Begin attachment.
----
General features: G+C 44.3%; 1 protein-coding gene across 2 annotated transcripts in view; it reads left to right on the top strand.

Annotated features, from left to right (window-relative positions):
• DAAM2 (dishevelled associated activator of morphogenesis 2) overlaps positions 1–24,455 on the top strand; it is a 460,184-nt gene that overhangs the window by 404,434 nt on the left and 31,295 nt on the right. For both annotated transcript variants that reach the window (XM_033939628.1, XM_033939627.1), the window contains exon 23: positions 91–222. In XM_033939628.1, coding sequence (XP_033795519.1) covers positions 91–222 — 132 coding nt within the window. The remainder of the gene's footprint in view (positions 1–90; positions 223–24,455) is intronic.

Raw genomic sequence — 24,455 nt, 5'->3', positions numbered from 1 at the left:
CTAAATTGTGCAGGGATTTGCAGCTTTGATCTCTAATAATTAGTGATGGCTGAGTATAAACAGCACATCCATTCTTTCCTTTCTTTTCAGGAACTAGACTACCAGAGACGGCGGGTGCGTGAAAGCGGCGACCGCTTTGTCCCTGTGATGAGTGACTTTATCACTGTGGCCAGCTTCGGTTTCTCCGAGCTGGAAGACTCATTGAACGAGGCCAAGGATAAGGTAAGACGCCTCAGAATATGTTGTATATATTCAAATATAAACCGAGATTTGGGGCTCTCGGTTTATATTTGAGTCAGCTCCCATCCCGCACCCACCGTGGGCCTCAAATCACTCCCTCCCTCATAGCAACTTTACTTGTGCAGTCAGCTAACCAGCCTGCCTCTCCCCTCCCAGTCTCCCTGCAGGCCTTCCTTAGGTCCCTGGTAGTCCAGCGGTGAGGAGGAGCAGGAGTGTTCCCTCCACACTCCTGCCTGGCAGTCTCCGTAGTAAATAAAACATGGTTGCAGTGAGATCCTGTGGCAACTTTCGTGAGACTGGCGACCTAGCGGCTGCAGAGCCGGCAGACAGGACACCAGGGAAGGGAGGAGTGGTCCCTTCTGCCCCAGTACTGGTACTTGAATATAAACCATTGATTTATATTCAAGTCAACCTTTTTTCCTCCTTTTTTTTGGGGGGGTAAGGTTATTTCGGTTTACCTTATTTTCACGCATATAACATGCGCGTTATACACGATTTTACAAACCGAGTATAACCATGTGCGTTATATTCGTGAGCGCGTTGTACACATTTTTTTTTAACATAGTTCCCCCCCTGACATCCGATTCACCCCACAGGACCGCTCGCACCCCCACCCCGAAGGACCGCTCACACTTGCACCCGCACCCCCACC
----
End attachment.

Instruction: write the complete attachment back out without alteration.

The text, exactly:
General features: G+C 44.3%; 1 protein-coding gene across 2 annotated transcripts in view; it reads left to right on the top strand.

Annotated features, from left to right (window-relative positions):
• DAAM2 (dishevelled associated activator of morphogenesis 2) overlaps positions 1–24,455 on the top strand; it is a 460,184-nt gene that overhangs the window by 404,434 nt on the left and 31,295 nt on the right. For both annotated transcript variants that reach the window (XM_033939628.1, XM_033939627.1), the window contains exon 23: positions 91–222. In XM_033939628.1, coding sequence (XP_033795519.1) covers positions 91–222 — 132 coding nt within the window. The remainder of the gene's footprint in view (positions 1–90; positions 223–24,455) is intronic.

Raw genomic sequence — 24,455 nt, 5'->3', positions numbered from 1 at the left:
CTAAATTGTGCAGGGATTTGCAGCTTTGATCTCTAATAATTAGTGATGGCTGAGTATAAACAGCACATCCATTCTTTCCTTTCTTTTCAGGAACTAGACTACCAGAGACGGCGGGTGCGTGAAAGCGGCGACCGCTTTGTCCCTGTGATGAGTGACTTTATCACTGTGGCCAGCTTCGGTTTCTCCGAGCTGGAAGACTCATTGAACGAGGCCAAGGATAAGGTAAGACGCCTCAGAATATGTTGTATATATTCAAATATAAACCGAGATTTGGGGCTCTCGGTTTATATTTGAGTCAGCTCCCATCCCGCACCCACCGTGGGCCTCAAATCACTCCCTCCCTCATAGCAACTTTACTTGTGCAGTCAGCTAACCAGCCTGCCTCTCCCCTCCCAGTCTCCCTGCAGGCCTTCCTTAGGTCCCTGGTAGTCCAGCGGTGAGGAGGAGCAGGAGTGTTCCCTCCACACTCCTGCCTGGCAGTCTCCGTAGTAAATAAAACATGGTTGCAGTGAGATCCTGTGGCAACTTTCGTGAGACTGGCGACCTAGCGGCTGCAGAGCCGGCAGACAGGACACCAGGGAAGGGAGGAGTGGTCCCTTCTGCCCCAGTACTGGTACTTGAATATAAACCATTGATTTATATTCAAGTCAACCTTTTTTCCTCCTTTTTTTTGGGGGGGTAAGGTTATTTCGGTTTACCTTATTTTCACGCATATAACATGCGCGTTATACACGATTTTACAAACCGAGTATAACCATGTGCGTTATATTCGTGAGCGCGTTGTACACATTTTTTTTTAACATAGTTCCCCCCCTGACATCCGATTCACCCCACAGGACCGCTCGCACCCCCACCCCGAAGGACCGCTCACACTTGCACCCGCACCCCCACC